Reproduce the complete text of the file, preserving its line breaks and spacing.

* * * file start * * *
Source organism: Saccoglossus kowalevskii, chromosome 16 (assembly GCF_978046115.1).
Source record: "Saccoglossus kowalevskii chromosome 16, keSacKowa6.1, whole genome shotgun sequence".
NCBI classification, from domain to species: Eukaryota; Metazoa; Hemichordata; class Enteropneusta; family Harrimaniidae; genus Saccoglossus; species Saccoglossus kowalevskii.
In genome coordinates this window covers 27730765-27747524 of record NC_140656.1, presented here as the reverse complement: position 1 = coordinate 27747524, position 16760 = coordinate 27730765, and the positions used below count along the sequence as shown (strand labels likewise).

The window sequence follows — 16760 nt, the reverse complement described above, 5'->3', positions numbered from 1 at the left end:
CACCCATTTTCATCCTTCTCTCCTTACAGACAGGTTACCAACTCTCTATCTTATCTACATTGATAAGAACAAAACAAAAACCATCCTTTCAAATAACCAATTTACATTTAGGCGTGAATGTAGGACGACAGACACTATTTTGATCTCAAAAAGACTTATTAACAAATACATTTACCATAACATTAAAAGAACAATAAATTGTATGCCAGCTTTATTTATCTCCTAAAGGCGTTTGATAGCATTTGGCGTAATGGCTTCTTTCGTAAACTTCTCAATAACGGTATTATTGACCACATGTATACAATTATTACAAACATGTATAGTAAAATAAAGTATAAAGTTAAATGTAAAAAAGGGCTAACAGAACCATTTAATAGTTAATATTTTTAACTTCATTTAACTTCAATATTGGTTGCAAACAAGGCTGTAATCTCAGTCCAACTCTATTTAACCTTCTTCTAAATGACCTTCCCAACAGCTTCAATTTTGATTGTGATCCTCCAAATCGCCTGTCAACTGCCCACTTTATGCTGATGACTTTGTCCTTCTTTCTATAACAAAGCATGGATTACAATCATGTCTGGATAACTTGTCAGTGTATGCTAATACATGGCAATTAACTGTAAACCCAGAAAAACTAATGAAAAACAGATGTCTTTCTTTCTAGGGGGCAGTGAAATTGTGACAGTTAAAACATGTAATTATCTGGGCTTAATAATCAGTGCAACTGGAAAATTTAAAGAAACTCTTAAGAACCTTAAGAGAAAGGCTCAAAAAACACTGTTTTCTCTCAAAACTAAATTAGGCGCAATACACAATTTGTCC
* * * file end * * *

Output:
Source organism: Saccoglossus kowalevskii, chromosome 16 (assembly GCF_978046115.1).
Source record: "Saccoglossus kowalevskii chromosome 16, keSacKowa6.1, whole genome shotgun sequence".
NCBI classification, from domain to species: Eukaryota; Metazoa; Hemichordata; class Enteropneusta; family Harrimaniidae; genus Saccoglossus; species Saccoglossus kowalevskii.
In genome coordinates this window covers 27730765-27747524 of record NC_140656.1, presented here as the reverse complement: position 1 = coordinate 27747524, position 16760 = coordinate 27730765, and the positions used below count along the sequence as shown (strand labels likewise).

The window sequence follows — 16760 nt, the reverse complement described above, 5'->3', positions numbered from 1 at the left end:
CACCCATTTTCATCCTTCTCTCCTTACAGACAGGTTACCAACTCTCTATCTTATCTACATTGATAAGAACAAAACAAAAACCATCCTTTCAAATAACCAATTTACATTTAGGCGTGAATGTAGGACGACAGACACTATTTTGATCTCAAAAAGACTTATTAACAAATACATTTACCATAACATTAAAAGAACAATAAATTGTATGCCAGCTTTATTTATCTCCTAAAGGCGTTTGATAGCATTTGGCGTAATGGCTTCTTTCGTAAACTTCTCAATAACGGTATTATTGACCACATGTATACAATTATTACAAACATGTATAGTAAAATAAAGTATAAAGTTAAATGTAAAAAAGGGCTAACAGAACCATTTAATAGTTAATATTTTTAACTTCATTTAACTTCAATATTGGTTGCAAACAAGGCTGTAATCTCAGTCCAACTCTATTTAACCTTCTTCTAAATGACCTTCCCAACAGCTTCAATTTTGATTGTGATCCTCCAAATCGCCTGTCAACTGCCCACTTTATGCTGATGACTTTGTCCTTCTTTCTATAACAAAGCATGGATTACAATCATGTCTGGATAACTTGTCAGTGTATGCTAATACATGGCAATTAACTGTAAACCCAGAAAAACTAATGAAAAACAGATGTCTTTCTTTCTAGGGGGCAGTGAAATTGTGACAGTTAAAACATGTAATTATCTGGGCTTAATAATCAGTGCAACTGGAAAATTTAAAGAAACTCTTAAGAACCTTAAGAGAAAGGCTCAAAAAACACTGTTTTCTCTCAAAACTAAATTAGGCGCAATACACAATTTGTCC